WFP, MOE Resuming School Meals Program

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Flashback: Students at Kpanay Town Public School in Buchanan, Grand Bassa County raise hands for school meals.

Break in feeding resulted in 29 percent drop in daily attendance

The United Nations World Food Program (WFP) and authorities at the Ministry of Education (MoE) have announced that they will shortly resume the flagship School Meals Program in nine of the 15 counties. The program will target 127,000 primary students in government schools.

Johnson Kolubah, WFP head of School Meals Program, said the organization’s country office has been working on the commodity procurement and shipment to begin school meals for the targeted beneficiaries, including 4,000 girls who will also receive take home rations as encouragement for them to remain in school.

School feeding is an important intervention that encourages daily school attendance. During an outcome monitoring survey the WFP and MoE conducted in May this year, many parents and school administrators reported that the smoke from the school kitchen is a sign of food being prepared at the schools and thus encourages students to attend each day they see smoke floating over the school compound.

At the same time, school meals improve retention and helps parents cope with the stress of providing daily lunch money for their children.

The current WFP Country School Meals Program was largely supported by the United States Department of Agriculture, under the McGovern-Dole Food for Education and Child Nutrition FY 2013 Award.  It is a three-year grant from 2014 to 2016 which experienced a temporary break in feeding for WFP assisted schools in February this year.

The break in feeding resulted in about 29 percent drop in daily attendance at the schools supported by WFP between March and June.

In August this year, WFP mobilized limited resources to resume the school meals program for four months in Gbapolu, Nmba, Bassa, Rivercess, Sinoe, Grand Gedeh, RiverGee, Grand Kru and Maryland counties.

Meal time at Kpanay Public School in Buchanan, Grand Bassa County

WFP Liberia’s Deputy Country Director, Asif Bhutto, said the organization is deeply concerned about the prevailing funding constraints for the school meals program.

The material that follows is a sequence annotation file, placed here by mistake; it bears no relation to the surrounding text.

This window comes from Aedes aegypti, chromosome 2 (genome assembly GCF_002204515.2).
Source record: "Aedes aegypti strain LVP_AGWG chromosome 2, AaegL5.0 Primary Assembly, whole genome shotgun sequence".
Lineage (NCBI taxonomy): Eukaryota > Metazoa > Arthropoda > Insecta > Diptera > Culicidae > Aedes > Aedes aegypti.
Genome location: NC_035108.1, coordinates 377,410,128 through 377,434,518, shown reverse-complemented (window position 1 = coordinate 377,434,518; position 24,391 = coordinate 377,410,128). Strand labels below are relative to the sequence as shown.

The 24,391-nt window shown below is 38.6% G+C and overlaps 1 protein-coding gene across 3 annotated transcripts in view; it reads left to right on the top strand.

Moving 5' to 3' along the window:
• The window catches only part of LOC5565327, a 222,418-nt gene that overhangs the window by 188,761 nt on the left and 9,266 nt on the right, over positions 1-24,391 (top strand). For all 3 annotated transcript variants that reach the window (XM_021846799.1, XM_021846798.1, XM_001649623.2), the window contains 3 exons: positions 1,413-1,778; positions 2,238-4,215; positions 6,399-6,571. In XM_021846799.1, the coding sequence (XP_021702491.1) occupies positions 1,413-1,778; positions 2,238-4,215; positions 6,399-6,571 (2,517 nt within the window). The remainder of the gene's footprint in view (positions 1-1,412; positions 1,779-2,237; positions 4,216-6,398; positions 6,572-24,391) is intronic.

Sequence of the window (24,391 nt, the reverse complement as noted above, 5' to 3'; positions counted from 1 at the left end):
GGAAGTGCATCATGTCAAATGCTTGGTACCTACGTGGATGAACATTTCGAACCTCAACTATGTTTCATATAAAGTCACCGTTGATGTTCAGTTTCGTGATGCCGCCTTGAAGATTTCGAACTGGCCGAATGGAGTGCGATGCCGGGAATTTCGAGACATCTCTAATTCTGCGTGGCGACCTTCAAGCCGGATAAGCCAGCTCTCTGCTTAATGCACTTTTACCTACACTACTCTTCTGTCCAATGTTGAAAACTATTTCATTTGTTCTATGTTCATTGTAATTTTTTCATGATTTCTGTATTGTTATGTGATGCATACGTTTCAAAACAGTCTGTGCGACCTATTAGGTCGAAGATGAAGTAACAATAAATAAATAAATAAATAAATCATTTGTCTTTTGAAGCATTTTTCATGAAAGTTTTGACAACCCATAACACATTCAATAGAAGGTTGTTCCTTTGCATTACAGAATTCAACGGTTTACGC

“We are reaching out to all development partners and engaging our donors in an effort to mobilize additional resources to continue with school meals beyond the specified four months,” Bhutto said.

In preparation for the resumption of the program, MoE and WFP in late September, conducted the county stakeholders’ training on a regional basis for 153 personnel, including County Chief Education Officers, District Education Officers, District Supervising Principals, County School Feeding Coordinators, District School Feeding Focal Persons, and WFP School Meals Focal Persons from all the nine WFP supported counties.

Importantly, WFP and MoE have also planned community and school-level training targeting 2,344 principals, food managers (school record keepers), cooks as well as Parents and Teachers Association (PTA) members.

The training, WFP said will be conducted this month and will focus on the roles of the selected actors in the school meals program implementation and management at the school and community levels.

1 COMMENT

  1. Two things: (1) NEC should recuse himself from investigating the case because it will be like “the fox is investigating the hen house.” (2) The Peace prize given to Sirleaf should be recalled because she had no business meddling in the electoral process. That is not presidential temperament, it’s devilish and goes against true democracy. She has declared war on democracy by her childish behavior. She doesn’t have to like her VP, but that doesn’t give her the right to assault democracy by meeting NEC at night in her private residence.

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